Anyway, I wanted to talk about this concept of emotional investment from a designers point of view and discuss how it might be used in creating games. The most obvious application is to be looking out for it and making decisions based on those observations. Playtesters are a notoriously slippery lot who don't always say what they mean (or mean what they felt) so it's good to have a wide toolkit for assessing how people are experiencing your games. It can be disheartening to view a playtest in which testers only said nice things as an indication that the game isn't working quite right, but I think it's necessary to making a great game to look at the emotional impact of the game beyond peoples academic thoughts. Otherwise you wind up making the game equivalent of a joke that makes you think "That's funny" instead of actually laughing.

(Note: The post up to this point was written at 9am while I was fresh faced and chipper. Then playtesters arrived. They just left, it's 11.20pm and I've decided to finish up the post. If the quality of the post slips after this note fatigue is to blame and also my exceptional devotion to testing my games until you get the very best product and in no way a post-playtest incident involving the musical commentary to Dr Horrible's Sing-Along Blog)

Where was I? Ah, uses of emotional investment beyond assessing playtest data. As I mentioned moments ago (Good work Greg. Flawless even. They'll never notice the seam) the level of investment a player shows influences their openness to emotional experiences. All games are fundamentally played for the sake of experiencing them (or experiencing friends through them) so this openness can be leveraged to heighten the experiences that the players are seeking.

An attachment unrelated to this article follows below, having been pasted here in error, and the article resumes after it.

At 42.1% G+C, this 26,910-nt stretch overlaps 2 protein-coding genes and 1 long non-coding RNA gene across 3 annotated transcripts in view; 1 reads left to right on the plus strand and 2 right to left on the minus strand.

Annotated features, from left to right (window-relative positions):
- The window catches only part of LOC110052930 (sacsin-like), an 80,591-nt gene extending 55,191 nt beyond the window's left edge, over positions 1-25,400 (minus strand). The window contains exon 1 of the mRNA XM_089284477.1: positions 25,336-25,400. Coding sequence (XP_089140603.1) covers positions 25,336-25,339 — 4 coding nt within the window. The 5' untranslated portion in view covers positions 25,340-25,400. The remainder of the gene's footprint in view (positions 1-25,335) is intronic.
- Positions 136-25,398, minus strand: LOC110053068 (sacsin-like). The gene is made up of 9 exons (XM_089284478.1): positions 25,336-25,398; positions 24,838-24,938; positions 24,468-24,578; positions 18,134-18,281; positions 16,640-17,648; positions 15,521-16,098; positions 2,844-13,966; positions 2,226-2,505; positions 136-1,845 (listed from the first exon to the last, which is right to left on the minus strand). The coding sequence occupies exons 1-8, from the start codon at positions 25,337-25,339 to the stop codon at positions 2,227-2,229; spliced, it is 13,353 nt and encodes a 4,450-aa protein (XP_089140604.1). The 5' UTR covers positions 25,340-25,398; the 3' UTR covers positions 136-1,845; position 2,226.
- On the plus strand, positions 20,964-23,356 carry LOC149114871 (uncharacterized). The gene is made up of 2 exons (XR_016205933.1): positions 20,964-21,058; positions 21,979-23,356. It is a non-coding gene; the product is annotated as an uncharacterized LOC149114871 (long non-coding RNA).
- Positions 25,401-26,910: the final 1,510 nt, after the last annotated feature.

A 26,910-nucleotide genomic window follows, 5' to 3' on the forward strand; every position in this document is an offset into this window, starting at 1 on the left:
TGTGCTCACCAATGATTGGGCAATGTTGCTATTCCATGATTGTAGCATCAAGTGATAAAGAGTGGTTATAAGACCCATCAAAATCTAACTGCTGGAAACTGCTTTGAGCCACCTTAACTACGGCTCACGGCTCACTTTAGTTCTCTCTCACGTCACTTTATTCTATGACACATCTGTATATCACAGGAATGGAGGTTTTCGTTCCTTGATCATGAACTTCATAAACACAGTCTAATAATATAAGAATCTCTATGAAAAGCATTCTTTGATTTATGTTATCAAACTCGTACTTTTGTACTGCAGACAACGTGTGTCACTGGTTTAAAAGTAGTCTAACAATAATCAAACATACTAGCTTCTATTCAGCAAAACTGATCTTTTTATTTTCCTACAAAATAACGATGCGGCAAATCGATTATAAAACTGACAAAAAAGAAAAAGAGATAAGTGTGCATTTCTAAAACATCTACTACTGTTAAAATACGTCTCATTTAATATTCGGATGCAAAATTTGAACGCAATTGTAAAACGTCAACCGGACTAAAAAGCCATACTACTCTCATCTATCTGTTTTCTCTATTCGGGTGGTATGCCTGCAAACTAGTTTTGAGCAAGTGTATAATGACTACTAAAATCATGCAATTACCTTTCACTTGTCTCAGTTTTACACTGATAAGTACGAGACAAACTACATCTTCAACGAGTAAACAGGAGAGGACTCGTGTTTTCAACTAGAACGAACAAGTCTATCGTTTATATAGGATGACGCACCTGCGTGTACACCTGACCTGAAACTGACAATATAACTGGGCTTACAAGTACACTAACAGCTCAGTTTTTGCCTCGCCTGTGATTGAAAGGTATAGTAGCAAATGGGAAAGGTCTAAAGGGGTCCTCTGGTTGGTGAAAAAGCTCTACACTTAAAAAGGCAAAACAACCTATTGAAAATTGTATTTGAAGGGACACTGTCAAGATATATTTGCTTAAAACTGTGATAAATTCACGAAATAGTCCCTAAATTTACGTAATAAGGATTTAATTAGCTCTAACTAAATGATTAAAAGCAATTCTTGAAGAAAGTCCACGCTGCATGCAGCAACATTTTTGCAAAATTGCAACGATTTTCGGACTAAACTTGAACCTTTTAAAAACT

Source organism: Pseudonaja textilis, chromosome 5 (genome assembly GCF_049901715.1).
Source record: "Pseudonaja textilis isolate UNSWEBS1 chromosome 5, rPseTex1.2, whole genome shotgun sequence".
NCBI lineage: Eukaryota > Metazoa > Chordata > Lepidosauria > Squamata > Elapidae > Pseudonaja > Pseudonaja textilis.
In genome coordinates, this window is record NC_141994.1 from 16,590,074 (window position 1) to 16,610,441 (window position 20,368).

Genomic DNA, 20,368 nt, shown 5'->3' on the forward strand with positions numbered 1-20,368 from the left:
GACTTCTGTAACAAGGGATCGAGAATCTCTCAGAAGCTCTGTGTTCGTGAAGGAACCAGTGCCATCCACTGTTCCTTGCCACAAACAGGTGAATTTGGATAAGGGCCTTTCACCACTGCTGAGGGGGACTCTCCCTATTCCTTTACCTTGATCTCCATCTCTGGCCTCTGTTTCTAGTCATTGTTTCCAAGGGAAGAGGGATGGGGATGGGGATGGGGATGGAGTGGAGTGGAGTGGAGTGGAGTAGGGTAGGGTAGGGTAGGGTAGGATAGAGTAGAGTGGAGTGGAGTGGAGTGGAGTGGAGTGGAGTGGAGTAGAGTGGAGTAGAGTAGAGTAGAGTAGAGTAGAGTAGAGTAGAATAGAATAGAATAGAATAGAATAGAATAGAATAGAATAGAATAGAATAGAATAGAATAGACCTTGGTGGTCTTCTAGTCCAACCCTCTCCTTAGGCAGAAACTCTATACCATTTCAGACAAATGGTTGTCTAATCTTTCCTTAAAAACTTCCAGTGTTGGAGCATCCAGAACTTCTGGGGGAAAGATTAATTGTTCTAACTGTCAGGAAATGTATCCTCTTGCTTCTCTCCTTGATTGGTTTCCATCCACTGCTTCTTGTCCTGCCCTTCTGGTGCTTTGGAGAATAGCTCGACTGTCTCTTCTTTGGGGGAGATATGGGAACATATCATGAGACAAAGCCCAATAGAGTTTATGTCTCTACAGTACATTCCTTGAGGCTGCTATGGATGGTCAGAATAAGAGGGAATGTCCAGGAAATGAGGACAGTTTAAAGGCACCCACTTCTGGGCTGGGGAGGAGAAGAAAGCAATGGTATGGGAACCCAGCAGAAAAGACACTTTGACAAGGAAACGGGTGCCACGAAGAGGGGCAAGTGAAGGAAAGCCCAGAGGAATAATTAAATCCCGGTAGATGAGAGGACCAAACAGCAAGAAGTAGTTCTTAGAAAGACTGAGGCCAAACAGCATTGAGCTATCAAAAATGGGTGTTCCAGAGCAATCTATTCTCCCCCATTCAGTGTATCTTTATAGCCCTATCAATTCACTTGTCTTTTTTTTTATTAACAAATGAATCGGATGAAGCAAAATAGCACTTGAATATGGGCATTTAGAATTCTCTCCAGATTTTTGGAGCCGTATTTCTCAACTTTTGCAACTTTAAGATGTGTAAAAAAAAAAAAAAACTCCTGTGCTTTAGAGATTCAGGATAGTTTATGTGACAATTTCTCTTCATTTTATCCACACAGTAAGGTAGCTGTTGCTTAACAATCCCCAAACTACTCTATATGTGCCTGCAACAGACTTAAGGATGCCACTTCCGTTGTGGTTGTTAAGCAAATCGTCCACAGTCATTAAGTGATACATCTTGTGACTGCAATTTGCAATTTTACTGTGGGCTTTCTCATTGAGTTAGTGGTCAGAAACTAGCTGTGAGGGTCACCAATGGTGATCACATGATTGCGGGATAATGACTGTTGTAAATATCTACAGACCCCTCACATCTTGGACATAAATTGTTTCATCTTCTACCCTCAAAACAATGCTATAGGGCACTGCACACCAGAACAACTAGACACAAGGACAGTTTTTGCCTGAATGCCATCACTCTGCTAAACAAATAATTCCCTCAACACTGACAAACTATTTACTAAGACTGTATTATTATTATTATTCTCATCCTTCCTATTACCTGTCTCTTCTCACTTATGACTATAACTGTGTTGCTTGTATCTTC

I'm not going to talk too much about how games provoke emotion, since I've written about that before, but it's obvious that different games seek to promote different things and different gamers are seeking different things. A player may choose something like Braggart for the social aspects and storytelling, where another may play Magic to demonstrate systems mastery (though motivations vary) and a third might prefer Battlestar Galactica as a source of delicious paranoia (be sure to get five a day). The point is that investment has value.

So the trick for the designer lies into how to get people invested in your game. The main factors that determine this sort of thing are largely out of your hands, the actions of the other players, the setting of the game and any number of other things will play a bigger role in this than whatever you've put into the box - but your job is to make sure that your design makes it as easy as possible for these other factors to fall into place.